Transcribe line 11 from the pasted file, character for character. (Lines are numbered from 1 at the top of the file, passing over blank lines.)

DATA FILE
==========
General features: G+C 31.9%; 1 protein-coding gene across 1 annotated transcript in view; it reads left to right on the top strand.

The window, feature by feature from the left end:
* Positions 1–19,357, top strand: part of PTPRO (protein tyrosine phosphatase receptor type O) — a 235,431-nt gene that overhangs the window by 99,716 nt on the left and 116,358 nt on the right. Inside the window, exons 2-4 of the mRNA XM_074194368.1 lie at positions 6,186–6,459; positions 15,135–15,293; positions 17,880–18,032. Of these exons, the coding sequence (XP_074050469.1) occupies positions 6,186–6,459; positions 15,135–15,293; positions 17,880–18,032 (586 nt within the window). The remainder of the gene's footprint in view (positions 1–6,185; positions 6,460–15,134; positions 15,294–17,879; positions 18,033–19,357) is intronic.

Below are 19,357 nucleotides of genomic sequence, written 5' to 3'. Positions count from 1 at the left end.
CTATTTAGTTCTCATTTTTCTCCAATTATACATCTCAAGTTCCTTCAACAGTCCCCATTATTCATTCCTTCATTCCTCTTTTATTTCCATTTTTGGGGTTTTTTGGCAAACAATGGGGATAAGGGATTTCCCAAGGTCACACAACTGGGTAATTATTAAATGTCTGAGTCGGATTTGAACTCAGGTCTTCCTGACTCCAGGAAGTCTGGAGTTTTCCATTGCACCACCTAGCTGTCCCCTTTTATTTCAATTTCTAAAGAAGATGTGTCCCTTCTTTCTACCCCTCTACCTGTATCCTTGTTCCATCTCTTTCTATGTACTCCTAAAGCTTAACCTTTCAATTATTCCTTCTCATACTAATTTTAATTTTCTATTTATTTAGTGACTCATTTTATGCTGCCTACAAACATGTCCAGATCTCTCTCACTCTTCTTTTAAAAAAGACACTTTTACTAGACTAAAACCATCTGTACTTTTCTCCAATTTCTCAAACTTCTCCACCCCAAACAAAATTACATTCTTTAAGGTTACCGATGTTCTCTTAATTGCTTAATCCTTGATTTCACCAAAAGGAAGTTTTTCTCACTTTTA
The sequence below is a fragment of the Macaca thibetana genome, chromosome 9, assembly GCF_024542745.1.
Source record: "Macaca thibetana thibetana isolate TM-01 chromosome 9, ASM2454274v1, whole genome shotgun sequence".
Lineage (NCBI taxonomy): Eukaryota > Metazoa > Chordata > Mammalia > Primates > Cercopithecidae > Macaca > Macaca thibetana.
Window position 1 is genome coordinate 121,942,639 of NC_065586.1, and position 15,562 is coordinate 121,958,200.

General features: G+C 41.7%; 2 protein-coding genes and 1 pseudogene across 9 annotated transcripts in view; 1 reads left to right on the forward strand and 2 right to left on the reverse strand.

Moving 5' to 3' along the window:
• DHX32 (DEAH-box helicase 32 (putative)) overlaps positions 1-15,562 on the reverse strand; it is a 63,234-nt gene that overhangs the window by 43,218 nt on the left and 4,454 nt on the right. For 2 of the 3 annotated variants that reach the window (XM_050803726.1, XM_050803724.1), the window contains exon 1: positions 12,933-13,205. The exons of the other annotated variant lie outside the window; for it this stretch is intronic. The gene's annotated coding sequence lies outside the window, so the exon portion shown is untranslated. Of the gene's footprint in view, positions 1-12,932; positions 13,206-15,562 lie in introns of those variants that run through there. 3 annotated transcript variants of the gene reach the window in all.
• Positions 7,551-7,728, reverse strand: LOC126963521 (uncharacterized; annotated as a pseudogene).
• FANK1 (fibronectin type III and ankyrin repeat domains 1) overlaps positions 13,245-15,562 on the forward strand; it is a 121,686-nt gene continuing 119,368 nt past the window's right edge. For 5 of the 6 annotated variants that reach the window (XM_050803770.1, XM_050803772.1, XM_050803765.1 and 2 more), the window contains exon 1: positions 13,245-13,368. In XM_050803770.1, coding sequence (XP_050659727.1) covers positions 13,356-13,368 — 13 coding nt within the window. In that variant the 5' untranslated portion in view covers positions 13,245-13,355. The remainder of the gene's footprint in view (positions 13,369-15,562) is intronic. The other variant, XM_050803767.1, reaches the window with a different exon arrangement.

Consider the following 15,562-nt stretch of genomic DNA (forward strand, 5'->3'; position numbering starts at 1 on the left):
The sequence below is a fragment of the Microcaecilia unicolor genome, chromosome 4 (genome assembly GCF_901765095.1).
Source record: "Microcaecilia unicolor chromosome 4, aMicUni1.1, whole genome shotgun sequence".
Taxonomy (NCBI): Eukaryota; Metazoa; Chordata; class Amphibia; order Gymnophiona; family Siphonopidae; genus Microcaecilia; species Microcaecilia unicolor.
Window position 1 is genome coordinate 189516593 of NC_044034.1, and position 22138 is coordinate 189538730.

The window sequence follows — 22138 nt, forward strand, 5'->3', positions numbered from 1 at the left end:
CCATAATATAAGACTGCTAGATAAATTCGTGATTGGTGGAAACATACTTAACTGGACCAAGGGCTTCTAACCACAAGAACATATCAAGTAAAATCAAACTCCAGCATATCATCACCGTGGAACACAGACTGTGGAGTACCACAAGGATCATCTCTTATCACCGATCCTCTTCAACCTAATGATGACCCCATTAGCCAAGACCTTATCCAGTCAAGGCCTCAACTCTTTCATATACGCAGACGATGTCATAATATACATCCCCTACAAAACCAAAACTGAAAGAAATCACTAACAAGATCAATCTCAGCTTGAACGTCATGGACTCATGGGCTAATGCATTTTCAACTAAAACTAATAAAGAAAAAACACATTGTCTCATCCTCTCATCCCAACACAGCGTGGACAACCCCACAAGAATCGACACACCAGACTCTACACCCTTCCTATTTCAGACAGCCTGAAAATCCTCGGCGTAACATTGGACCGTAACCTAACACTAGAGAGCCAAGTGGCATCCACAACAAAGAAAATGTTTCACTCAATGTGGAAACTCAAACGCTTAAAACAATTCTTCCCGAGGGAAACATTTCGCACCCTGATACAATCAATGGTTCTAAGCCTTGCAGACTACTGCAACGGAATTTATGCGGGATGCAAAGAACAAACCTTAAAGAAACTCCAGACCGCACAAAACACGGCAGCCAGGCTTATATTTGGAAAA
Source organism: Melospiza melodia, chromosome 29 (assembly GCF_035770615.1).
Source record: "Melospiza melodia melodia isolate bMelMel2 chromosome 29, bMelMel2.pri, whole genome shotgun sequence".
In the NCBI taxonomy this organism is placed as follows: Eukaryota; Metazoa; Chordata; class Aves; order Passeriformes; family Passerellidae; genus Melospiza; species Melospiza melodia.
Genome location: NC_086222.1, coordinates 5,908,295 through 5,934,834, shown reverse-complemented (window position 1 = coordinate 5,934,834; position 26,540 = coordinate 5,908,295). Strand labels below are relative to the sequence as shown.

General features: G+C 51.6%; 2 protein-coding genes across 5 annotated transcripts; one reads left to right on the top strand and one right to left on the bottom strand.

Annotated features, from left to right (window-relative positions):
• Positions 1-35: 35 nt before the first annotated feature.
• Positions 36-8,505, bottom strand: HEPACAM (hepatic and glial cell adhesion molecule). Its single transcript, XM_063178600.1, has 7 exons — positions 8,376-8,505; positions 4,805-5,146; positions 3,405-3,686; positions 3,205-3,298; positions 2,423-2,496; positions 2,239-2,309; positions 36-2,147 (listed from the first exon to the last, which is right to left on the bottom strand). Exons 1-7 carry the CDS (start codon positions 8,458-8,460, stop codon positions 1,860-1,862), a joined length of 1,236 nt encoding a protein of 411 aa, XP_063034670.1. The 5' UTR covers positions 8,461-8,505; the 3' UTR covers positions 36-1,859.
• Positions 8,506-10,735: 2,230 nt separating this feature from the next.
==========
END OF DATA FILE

Moving 5' to 3' along the window: